Jeffrey Glassberg, of the North American Butterfly Association, is adamantly opposed to butterfly commerce. “Making butterflies into commercial objects is a kind of disgusting idea,” he says. “People who like birds don’t raise chickadees and then ship them around the country and release them into the environment. It’s stupid. It’s silly. It’s a really silly idea.” Commercial growers, who supply butterflies for release at functions such as weddings and funerals, however, take a different view. “He’s appealing to the emotional side of people,” says Edith Smith, a commercial grower based in Florida. “There’s no science in what he says.” Laufer makes no final judgment on the issue, allowing the reader to decide.


The extradordinary migration patterns of the Monarch, which begin in the northeastern US and form a ragged loop to central Mexican mountains, are discussed at some length. The biggest mystery of all: the entire journey takes five years to complete, which is to say, five generations of butterflies. How do the bugs know where to go? Those leaving Vermont and Maine have never so much as seen Mexico. This great migration remains one of nature’s mysteries.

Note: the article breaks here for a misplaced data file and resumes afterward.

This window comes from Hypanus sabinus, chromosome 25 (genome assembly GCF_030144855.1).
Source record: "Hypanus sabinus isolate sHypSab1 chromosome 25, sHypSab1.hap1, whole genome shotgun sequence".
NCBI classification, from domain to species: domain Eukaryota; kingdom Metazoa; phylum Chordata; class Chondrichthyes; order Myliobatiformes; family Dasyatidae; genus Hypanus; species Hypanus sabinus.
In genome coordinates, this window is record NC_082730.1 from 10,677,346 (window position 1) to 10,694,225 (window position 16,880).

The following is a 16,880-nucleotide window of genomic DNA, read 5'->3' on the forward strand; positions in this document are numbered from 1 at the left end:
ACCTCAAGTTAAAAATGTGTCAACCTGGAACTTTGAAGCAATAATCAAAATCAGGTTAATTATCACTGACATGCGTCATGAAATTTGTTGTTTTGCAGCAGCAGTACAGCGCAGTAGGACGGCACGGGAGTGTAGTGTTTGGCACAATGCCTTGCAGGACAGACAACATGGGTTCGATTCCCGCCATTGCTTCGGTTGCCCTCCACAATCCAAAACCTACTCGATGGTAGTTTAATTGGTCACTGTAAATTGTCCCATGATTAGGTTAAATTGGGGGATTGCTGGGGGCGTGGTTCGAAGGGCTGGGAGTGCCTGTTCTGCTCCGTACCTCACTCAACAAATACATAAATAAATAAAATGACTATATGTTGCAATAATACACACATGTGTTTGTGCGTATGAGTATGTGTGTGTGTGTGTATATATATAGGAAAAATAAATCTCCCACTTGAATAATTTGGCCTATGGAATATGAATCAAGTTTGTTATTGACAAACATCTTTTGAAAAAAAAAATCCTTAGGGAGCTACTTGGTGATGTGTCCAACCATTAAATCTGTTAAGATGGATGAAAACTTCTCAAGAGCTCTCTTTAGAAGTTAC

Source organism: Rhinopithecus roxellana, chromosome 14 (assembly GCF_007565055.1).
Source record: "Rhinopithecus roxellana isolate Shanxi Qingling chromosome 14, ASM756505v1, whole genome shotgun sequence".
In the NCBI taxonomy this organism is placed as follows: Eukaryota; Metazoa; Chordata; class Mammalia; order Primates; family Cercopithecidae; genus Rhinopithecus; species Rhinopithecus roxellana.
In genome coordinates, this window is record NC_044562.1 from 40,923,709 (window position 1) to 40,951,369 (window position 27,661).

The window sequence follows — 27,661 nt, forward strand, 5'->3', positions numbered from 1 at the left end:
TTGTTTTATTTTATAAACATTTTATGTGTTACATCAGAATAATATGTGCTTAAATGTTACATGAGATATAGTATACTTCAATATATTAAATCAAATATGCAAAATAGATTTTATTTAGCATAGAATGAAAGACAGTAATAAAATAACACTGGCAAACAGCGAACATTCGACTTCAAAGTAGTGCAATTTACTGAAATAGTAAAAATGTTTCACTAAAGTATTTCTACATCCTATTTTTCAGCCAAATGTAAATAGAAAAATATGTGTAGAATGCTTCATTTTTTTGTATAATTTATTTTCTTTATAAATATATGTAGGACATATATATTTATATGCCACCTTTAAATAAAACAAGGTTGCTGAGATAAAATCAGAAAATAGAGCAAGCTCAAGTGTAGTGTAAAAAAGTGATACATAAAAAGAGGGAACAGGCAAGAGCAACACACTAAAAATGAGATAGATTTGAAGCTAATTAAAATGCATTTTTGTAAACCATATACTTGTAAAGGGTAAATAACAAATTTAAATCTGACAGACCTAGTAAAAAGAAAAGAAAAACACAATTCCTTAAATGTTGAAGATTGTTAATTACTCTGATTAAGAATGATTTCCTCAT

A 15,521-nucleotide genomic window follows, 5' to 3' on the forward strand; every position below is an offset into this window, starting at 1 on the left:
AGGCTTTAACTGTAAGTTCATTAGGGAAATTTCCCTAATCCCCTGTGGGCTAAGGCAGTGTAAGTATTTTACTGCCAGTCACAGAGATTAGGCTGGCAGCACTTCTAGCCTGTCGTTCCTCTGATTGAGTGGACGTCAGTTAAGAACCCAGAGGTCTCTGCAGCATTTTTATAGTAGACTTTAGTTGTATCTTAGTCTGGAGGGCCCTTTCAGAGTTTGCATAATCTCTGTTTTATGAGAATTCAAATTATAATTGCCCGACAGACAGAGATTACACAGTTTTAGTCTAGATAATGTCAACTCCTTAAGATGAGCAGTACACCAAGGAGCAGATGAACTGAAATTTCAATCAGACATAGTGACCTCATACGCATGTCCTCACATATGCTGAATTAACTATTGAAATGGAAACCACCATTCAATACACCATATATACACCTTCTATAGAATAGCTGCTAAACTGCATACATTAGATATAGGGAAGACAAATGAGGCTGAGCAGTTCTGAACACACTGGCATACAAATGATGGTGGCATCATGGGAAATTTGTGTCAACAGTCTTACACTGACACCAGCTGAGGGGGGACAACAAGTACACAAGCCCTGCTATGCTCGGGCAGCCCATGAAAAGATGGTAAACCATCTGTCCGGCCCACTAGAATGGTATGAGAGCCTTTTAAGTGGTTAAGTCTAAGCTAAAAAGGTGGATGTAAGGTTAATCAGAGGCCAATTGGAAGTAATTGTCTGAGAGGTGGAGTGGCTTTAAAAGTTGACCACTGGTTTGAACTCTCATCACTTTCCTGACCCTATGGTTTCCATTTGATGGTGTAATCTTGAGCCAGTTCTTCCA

Alas, another mystery is how much longer it will continue, given the ongoing deforestation of Mexico’s mountains. Laufer offers a chapter on local efforts to creatively resist the illegal poaching of timber, with mixed results. In this, as in all things pertaining to the insects, controversy simmers, here focusing on the best use of the forest’s biggest resource: trees.


If the butterflies themselves are the heroes of this book—colorful, harmless to humans, and loved by most—then there is a villain too: one Hisayoshi Kojima, the self-described “world’s most wanted butterfly smuggler”. Through the efforts of Ed Newcomer, a special agent for the US Fish and Wildlife Service, Kojima was brought to justice and jailed for two years. Newcomer’s account of the lengthy effort to build a case against Kojima sounds like something out of The Wire, involving undercover agents, false identities, phony web sites and videotaped Skype conversations.